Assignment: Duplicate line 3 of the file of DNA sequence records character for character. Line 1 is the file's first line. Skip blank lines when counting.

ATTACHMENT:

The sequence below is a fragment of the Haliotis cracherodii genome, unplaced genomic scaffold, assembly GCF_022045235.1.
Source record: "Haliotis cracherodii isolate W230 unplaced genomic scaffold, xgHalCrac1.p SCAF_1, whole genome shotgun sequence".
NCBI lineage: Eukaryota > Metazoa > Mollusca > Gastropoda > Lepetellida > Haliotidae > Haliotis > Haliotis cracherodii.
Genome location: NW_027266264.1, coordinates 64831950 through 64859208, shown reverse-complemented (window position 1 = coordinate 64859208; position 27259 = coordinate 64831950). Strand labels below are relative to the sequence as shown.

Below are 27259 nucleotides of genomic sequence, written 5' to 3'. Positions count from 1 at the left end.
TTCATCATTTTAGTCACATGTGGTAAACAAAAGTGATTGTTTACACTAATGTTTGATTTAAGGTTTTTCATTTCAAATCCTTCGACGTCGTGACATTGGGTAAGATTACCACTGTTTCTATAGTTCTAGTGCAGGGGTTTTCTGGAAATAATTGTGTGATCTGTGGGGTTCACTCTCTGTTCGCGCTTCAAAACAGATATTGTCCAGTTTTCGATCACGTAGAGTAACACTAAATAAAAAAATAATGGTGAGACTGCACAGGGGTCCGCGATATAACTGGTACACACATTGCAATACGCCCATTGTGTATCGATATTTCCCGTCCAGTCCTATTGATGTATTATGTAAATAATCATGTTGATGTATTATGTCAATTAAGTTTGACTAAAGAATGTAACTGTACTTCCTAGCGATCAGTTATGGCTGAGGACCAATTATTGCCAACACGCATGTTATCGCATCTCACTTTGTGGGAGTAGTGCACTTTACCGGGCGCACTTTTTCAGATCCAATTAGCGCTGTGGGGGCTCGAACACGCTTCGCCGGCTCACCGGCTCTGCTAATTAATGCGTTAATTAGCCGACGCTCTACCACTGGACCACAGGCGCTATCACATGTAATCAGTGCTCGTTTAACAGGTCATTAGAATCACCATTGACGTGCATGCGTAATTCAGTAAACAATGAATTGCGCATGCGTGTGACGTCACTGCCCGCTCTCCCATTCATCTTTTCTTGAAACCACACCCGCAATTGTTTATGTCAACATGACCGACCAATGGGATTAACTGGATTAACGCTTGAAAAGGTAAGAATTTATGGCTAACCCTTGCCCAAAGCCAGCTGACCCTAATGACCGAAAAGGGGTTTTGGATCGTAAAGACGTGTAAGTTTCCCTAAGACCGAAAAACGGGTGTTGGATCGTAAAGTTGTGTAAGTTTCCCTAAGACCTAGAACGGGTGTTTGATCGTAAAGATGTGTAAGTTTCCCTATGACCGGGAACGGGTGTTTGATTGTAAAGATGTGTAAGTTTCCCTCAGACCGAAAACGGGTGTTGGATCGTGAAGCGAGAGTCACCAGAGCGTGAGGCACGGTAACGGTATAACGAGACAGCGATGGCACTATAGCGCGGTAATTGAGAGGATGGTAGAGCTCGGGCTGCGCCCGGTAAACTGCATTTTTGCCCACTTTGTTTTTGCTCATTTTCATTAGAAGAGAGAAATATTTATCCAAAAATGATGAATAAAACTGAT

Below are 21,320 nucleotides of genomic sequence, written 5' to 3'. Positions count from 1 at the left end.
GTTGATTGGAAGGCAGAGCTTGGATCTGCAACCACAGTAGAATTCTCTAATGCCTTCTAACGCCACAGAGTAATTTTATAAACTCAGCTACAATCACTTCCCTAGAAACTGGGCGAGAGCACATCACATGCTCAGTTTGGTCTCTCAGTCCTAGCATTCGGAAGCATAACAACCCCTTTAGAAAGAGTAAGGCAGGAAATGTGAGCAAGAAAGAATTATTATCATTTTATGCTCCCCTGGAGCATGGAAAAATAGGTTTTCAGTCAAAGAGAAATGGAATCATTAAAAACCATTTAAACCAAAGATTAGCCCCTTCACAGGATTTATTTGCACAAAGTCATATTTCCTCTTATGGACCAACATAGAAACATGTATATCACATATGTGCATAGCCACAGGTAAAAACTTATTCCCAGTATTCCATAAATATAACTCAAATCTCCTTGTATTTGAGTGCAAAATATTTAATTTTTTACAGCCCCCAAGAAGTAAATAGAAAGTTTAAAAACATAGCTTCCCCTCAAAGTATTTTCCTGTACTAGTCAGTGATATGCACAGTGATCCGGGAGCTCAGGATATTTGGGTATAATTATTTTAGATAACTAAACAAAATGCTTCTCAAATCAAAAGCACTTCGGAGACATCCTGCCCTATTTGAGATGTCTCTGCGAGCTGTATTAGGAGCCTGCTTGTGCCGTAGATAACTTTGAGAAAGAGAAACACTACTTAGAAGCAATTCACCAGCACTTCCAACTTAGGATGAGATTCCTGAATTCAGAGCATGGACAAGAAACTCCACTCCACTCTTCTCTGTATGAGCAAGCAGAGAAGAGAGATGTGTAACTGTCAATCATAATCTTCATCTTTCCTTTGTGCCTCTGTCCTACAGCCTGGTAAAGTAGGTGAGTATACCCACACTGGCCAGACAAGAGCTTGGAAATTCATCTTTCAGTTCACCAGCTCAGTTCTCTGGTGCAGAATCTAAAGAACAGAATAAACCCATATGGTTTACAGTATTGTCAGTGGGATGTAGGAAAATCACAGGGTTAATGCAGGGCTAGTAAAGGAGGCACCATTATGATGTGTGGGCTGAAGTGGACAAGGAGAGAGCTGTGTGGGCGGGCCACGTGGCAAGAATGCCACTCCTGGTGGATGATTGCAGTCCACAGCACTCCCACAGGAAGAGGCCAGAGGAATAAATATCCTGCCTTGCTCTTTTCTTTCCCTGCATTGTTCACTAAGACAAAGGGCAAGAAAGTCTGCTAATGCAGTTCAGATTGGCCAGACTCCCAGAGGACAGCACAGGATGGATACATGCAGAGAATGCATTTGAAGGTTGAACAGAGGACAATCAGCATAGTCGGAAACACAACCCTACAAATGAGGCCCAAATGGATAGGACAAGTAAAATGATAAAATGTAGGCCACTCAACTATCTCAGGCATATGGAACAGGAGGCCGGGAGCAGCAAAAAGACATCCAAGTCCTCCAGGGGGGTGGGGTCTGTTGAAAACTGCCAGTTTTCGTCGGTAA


NCBI lineage: Eukaryota > Metazoa > Mollusca > Gastropoda > Lepetellida > Haliotidae > Haliotis > Haliotis cracherodii.